It makes people feel confused when they can't find things they need.
It makes them feel stressed 
It makes keeping the room clean and healthy a difficult job.

I need to keep the things I use everyday: my clothes, my furniture, my...
I can keep 10 things I love the best to look at.
The other things I like, need to be stored away so that my room is not messy and unhealthy.
If I think I will miss something, I can take a picture of it so I can look it whenever I want to.  Pictures are not messy as long as I keep them in my book or on my computer/ipad.
I will give away the things that are not special to me anymore. Someone else might need it.
I will carefully pack away the things I feel I need to keep. First I will take a picture to save the memory.
The box will be put in the attic.  I know where it is but I should not try to get it down.
When I want to see the item in the box, I will pull out the picture of it and think about it.
I will find the 10 things I love the most and will keep those in my room.  
When I find a new thing I love, I will need pack up something old so my new thing will have a place to go. 

Things can be nice but things don't stay around forever.  My memories are always with me, in my head.  If I am afraid I will forget something, the pictures will help me remember.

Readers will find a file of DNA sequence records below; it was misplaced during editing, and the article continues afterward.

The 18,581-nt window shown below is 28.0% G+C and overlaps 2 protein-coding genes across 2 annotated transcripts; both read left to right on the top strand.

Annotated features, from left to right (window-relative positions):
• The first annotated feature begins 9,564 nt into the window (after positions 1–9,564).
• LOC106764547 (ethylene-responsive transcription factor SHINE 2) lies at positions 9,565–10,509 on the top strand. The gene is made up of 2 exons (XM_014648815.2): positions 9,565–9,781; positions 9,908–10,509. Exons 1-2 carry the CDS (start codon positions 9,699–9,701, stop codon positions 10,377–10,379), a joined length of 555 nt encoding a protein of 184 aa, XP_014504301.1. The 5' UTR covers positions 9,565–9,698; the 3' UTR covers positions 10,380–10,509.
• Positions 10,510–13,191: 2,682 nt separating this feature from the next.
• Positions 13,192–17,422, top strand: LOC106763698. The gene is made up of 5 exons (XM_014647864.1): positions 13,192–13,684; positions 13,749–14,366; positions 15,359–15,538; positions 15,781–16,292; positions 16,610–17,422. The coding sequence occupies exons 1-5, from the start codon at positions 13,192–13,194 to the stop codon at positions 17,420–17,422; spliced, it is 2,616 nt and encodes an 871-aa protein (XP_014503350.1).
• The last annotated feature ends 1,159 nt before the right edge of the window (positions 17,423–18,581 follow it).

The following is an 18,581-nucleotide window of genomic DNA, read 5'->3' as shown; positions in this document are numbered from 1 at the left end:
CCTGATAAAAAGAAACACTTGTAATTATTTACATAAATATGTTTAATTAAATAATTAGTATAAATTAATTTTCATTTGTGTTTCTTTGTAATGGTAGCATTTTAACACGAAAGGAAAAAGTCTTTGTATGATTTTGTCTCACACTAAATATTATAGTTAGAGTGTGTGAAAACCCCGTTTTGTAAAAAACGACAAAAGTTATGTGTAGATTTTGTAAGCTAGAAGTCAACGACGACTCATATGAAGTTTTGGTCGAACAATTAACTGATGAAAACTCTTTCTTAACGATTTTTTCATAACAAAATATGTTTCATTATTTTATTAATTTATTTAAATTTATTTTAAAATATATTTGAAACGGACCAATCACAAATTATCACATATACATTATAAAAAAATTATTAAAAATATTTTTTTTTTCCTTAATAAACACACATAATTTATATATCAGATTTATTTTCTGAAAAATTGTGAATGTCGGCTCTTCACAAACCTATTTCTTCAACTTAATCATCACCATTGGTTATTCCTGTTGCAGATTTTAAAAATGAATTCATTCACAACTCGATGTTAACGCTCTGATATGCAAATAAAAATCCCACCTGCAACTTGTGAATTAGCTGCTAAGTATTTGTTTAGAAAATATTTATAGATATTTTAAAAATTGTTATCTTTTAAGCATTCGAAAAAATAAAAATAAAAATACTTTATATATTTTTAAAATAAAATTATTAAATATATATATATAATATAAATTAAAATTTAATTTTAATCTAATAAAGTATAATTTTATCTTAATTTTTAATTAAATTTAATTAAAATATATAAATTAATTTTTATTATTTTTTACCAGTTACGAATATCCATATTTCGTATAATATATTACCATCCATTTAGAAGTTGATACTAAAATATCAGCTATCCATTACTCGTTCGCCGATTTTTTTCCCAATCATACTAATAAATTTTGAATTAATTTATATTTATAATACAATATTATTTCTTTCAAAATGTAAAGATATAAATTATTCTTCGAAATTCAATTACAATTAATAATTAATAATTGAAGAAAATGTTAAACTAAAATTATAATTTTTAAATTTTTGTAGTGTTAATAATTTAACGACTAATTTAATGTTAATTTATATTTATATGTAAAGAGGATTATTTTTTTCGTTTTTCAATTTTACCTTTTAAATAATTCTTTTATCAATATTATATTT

You can create a similar story  that specifies your problem, correct thinking regarding the problem, and the solution.

Why a social story? Because they work.  Kids with ASD like rules and tend to follow them. However, the rules often need to be their own internalized thinking. The social story is a script or rule of expectations.  Rehearse it frequently with the child so that he/she can internalize these ideas and allow them to become a new 'rule' for them.  For most children, adding pictures to the story is immensely helpful to help them visualize (thinking in pictures).

*Disclaimer: This is just a general idea on how to begin to address a  hoarding problem.  These problems can be more complex and may require the assistance of a psychologist or other mental health professional.  Use your discretion and knowledge of your child's needs when devising an individualized approach.

Wednesday, July 8, 2015

Inside Out by Disney Pixar